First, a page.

This seminar explores recent historiographical approaches within the history of science. Students will read a wide variety of studies covering topics from the seventeenth through the twentieth centuries, from the physical sciences to natural history and medicine. Emphasis will be placed on: deciphering different theoretical approaches; the pros and cons of different research questions, subjects, and sources of evidence; and what makes for good and interesting history of science.
The purpose of this article is to respond to Thomas Uebel´s criticisms of my comments regarding the current revisionism of Carnap´s work and its relations to Kuhn. I begin by pointing out some misunderstandings in the interpretation of my article. I then discuss some aspects related to Carnap´s view of the history of science. First, I emphasize that it was not due to a supposed affinity between Kuhn´s conceptions and those of logical positivism that Kuhn was invited to write the monograph on the history of science for the Encyclopedia. Three other authors had been invited first, including George Sarton whose conception was entirely different from Kuhn´s. In addition, I try to show that Carnap attributes little importance to history of science. He seldom refers to it and, when he does, he clearly defends (like Sarton) a Whig or an “old” historiography of science, to which Kuhn opposes his “new historiography of science”. It is argued that this raises serious difficulties for those, like Uebel, who hold the view that Carnap includes the historical or the social within the rational.
The scientific work of Leonardo da Vinci may have served as the main inspiration for the historical research of George Sarton. Although he never produced a work he felt was worthy of its subject, the little that he did write about Leonardo reveals the importance he attributed to him in the history of science. This is especially clear in Sarton´s treatment of Leonardo and a discovery he did not make: William Harvey´s discovery of blood circulation in the 17th Century. In this article, we refer to this particular episode to trace Sarton´s conception of the development of science. It is a conception that illustrates well the traditional historiographic perspective that is the target of Thomas Kuhn´s criticisms. Although Kuhn never wrote about Leonardo or Harvey, we aim to show that he clearly positioned himself contrary to Sarton, albeit indirectly, with respect to this particular historical episode, as well.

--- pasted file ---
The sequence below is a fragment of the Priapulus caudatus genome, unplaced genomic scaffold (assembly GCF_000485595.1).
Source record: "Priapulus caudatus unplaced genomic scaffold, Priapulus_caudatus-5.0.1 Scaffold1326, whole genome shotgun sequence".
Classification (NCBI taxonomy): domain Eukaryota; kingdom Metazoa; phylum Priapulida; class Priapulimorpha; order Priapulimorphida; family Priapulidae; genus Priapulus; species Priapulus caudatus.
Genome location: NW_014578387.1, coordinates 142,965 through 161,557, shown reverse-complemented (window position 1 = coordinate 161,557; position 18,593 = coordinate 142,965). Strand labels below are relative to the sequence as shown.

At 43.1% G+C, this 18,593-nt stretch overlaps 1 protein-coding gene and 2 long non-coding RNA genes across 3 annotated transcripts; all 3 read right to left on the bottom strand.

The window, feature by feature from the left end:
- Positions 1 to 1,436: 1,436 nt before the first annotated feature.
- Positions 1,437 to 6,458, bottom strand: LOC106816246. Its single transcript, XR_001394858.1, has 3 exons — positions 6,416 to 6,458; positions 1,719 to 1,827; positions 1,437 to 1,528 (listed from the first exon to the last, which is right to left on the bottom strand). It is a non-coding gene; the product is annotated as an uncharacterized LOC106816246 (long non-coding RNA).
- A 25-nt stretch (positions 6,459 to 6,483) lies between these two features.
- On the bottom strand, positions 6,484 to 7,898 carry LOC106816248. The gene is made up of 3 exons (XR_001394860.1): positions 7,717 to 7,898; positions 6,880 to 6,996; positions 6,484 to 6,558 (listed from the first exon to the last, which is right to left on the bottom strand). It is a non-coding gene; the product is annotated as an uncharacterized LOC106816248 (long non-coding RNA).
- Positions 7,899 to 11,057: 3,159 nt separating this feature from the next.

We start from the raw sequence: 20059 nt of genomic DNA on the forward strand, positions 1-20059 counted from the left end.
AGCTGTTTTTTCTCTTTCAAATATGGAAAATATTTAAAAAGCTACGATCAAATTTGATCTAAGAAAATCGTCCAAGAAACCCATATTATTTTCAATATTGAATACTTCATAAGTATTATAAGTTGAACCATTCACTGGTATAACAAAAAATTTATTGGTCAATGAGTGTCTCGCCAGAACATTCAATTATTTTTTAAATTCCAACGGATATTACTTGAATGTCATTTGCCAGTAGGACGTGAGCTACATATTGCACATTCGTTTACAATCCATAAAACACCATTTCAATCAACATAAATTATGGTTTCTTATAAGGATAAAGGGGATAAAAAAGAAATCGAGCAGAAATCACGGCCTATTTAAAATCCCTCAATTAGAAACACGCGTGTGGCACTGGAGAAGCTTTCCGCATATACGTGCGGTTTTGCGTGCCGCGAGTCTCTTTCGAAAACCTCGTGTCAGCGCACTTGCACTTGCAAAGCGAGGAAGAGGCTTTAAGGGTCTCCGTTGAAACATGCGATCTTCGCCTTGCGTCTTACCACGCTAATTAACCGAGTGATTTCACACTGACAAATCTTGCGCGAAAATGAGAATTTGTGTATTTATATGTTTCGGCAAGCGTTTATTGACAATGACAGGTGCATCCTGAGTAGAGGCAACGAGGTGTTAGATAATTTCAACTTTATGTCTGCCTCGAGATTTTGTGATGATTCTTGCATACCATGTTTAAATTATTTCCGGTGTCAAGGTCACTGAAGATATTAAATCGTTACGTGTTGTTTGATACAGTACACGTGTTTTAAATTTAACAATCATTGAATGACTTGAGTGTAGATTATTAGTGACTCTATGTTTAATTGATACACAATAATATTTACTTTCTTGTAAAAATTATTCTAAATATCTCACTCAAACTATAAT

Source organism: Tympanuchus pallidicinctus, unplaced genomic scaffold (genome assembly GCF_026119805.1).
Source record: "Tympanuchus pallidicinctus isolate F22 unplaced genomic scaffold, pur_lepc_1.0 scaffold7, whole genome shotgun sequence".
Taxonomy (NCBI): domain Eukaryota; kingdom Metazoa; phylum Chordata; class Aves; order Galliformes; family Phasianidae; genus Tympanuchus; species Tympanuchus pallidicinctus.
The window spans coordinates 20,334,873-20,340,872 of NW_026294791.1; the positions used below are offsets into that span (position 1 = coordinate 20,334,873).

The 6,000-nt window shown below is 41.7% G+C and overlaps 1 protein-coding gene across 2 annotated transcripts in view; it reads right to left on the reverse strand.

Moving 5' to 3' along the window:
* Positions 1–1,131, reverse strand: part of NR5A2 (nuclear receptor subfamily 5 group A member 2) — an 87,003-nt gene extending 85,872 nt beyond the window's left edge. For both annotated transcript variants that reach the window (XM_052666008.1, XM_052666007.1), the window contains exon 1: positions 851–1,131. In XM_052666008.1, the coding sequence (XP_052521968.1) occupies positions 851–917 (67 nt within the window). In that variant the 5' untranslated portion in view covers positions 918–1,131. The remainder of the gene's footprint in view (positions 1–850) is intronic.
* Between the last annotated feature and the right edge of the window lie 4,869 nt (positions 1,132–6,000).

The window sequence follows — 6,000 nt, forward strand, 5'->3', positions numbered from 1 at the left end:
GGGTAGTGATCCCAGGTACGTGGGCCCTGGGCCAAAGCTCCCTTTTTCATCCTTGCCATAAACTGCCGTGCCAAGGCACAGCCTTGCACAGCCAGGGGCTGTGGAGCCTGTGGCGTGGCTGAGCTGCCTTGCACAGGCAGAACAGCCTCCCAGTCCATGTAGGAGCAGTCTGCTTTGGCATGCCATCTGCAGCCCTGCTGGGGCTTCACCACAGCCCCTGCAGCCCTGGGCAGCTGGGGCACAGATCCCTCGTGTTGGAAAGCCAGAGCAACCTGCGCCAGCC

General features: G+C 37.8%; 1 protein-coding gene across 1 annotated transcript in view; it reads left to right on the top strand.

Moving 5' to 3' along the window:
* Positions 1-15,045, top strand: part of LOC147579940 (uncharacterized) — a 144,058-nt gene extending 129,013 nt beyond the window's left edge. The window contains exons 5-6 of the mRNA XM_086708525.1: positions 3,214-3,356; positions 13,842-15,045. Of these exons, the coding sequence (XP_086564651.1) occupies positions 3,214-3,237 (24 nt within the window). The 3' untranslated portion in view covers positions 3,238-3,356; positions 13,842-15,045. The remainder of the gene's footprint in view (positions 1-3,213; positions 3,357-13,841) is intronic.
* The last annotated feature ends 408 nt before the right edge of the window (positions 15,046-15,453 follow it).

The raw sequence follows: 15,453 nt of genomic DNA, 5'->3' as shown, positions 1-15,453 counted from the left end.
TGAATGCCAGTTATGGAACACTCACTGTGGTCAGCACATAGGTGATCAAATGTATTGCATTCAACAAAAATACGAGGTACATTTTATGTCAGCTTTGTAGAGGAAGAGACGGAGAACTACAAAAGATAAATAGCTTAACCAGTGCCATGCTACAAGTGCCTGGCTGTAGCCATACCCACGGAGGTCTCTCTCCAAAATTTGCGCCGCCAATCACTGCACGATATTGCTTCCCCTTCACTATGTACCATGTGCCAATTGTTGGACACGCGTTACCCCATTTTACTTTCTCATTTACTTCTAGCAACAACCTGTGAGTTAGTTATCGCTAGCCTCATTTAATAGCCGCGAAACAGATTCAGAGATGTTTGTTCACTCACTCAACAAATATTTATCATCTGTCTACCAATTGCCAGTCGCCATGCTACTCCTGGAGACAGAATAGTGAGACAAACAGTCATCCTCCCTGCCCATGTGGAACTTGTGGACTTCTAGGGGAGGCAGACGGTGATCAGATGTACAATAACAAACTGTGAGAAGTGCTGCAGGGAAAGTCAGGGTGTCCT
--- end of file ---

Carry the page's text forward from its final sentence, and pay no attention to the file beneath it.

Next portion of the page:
We discuss the extent to which the visibility of the heavens was a necessary condition for the development of science, with particular reference to the measurement of time. Our conclusion is that while astronomy had significant importance, the growth of most areas of science was more heavily influenced by the accuracy of scientific instruments, and hence by current technology.
The paper considers the two main challenges to scientific realism, stemming from confirmation holism and the underdetermination thesis as well as from semantic holism and the incommensurability thesis. Against the first challenge, it is argued that there are other criteria besides agreement with experience that enable a rational evaluation of competing theories. Against the second challenge, it is argued that at most a thesis of local incommensurability can be defended that is compatible with a minimal version of scientific realism, namely conjectural realism. However, in order to establish a fully-fledged scientific realism, one has to refute the local incommensurability thesis as well, showing how a comparison is possible on the level of the proper concepts of the theories in question. The paper examines the prospects for such a comparison, distinguishing three cases.
"This collection of essays ... centers around four sustained dialogues among an international group of leading historians of science. Two of the conversations focus on how historians interpret the relationship between science and religion. Another section examines whether there was such a phenomenon as the scientific revolution and, if so, whether it was of pivotal importance. The final section debates the notion that there has been discernable progress in history. Collectively the experts contributing to this volume seek to broach the big questions at stake in ongoing efforts to fathom the historical interface of science and religion - two of the most important ways of knowing our world - to better our understanding of how both have shaped the course of history and the direction of modern thinking."--BOOK JACKET